Russia could find new markets for half the oil the EU won’t buy
(Bloomberg) — Russia could find new markets for about half of the crude exports that will be banned by the European Union from December, according to energy-data firm Kpler.
Indonesia, Pakistan, Brazil, South Africa, Sri Lanka and some countries in the Middle East could together buy as much as 1 million barrels a day of crude from Russia in the coming winter, Kpler said in a research note.
Russia’s oil industry, which accounts for roughly 10% of the global production and is a key source of revenue for the Kremlin, already faces significant sanctions after its invasion of Ukraine. EU members are still buying some of the country’s oil, but in December will ban most imports of Urals crude, followed by a prohibition on oil products in February.
That could slash Russia’s oil output by nearly 2 million barrels a day compared with the pre-invasion levels, unless the flows are distributed elsewhere, the International Energy Agency estimates.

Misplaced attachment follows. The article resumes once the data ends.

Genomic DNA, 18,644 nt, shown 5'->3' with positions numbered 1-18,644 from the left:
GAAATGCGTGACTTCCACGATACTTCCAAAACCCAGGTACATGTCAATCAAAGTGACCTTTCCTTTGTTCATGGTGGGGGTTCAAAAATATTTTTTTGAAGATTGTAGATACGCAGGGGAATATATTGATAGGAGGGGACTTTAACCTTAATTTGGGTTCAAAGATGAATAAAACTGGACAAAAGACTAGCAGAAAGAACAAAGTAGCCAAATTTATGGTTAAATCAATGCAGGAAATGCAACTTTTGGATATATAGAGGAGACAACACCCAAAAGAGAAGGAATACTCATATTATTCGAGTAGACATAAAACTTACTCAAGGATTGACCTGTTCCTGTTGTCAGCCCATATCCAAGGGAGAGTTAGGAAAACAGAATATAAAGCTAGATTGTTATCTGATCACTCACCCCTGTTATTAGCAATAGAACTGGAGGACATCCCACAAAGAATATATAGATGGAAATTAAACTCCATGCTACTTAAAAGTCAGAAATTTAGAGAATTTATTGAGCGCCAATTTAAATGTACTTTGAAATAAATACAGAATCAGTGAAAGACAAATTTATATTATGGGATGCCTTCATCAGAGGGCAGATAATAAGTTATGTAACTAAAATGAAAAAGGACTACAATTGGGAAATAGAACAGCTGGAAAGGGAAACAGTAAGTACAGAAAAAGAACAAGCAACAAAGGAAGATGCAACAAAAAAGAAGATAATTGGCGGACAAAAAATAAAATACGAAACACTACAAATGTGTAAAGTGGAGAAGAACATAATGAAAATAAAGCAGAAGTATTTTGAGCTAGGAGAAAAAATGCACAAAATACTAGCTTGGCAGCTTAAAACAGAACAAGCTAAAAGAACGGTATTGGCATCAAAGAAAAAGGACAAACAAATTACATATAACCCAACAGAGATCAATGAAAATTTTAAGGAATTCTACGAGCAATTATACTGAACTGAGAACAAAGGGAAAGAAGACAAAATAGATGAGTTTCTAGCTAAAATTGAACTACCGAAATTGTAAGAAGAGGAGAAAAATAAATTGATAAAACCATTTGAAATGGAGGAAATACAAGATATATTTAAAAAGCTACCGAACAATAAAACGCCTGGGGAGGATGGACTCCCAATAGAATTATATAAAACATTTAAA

Russian companies have already been redirecting their cargoes to Asia, mainly to India and China, as some European buyers voluntarily shun their oil. This has come at a cost, with Urals trading at deep discounts to global benchmarks.
A redistribution of global crude flows could partially displace exports from other OPEC+ members. In Indonesia, “one of the prime candidates to be supplanted is Nigeria,” while in Pakistan “we would not be surprised to see lower Arab Light flows” from Saudi Arabia, Kpler said.
The Middle East, which, could take as much as 500,000 barrels per day of Russian crude this winter, could redirect oil previously used domestically to export markets, according to Kpler.
“The temptation might be to feed Urals into the refineries and let the likes of Arab Light flow freely in Asia,” it said.